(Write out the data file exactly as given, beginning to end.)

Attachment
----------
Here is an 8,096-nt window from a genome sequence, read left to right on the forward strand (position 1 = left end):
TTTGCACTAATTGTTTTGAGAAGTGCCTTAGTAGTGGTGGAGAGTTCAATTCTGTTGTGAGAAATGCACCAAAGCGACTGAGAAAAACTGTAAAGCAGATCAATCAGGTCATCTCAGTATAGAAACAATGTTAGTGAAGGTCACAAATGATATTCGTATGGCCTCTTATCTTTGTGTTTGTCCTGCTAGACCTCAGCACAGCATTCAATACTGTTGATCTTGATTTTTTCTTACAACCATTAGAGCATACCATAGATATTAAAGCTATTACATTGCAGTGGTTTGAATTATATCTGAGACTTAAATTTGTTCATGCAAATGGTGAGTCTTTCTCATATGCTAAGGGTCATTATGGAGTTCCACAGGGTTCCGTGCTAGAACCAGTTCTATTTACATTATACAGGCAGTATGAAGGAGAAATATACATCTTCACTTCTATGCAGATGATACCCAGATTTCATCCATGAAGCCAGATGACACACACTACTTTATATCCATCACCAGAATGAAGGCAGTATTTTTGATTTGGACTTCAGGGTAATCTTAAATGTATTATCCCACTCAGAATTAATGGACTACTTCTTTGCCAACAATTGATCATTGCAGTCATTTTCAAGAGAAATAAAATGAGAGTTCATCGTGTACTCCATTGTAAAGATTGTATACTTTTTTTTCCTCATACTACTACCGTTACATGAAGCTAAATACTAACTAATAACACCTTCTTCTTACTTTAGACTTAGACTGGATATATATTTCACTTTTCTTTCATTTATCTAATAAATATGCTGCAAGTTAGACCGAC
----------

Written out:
Here is an 8,096-nt window from a genome sequence, read left to right on the forward strand (position 1 = left end):
TTTGCACTAATTGTTTTGAGAAGTGCCTTAGTAGTGGTGGAGAGTTCAATTCTGTTGTGAGAAATGCACCAAAGCGACTGAGAAAAACTGTAAAGCAGATCAATCAGGTCATCTCAGTATAGAAACAATGTTAGTGAAGGTCACAAATGATATTCGTATGGCCTCTTATCTTTGTGTTTGTCCTGCTAGACCTCAGCACAGCATTCAATACTGTTGATCTTGATTTTTTCTTACAACCATTAGAGCATACCATAGATATTAAAGCTATTACATTGCAGTGGTTTGAATTATATCTGAGACTTAAATTTGTTCATGCAAATGGTGAGTCTTTCTCATATGCTAAGGGTCATTATGGAGTTCCACAGGGTTCCGTGCTAGAACCAGTTCTATTTACATTATACAGGCAGTATGAAGGAGAAATATACATCTTCACTTCTATGCAGATGATACCCAGATTTCATCCATGAAGCCAGATGACACACACTACTTTATATCCATCACCAGAATGAAGGCAGTATTTTTGATTTGGACTTCAGGGTAATCTTAAATGTATTATCCCACTCAGAATTAATGGACTACTTCTTTGCCAACAATTGATCATTGCAGTCATTTTCAAGAGAAATAAAATGAGAGTTCATCGTGTACTCCATTGTAAAGATTGTATACTTTTTTTTCCTCATACTACTACCGTTACATGAAGCTAAATACTAACTAATAACACCTTCTTCTTACTTTAGACTTAGACTGGATATATATTTCACTTTTCTTTCATTTATCTAATAAATATGCTGCAAGTTAGACCGAC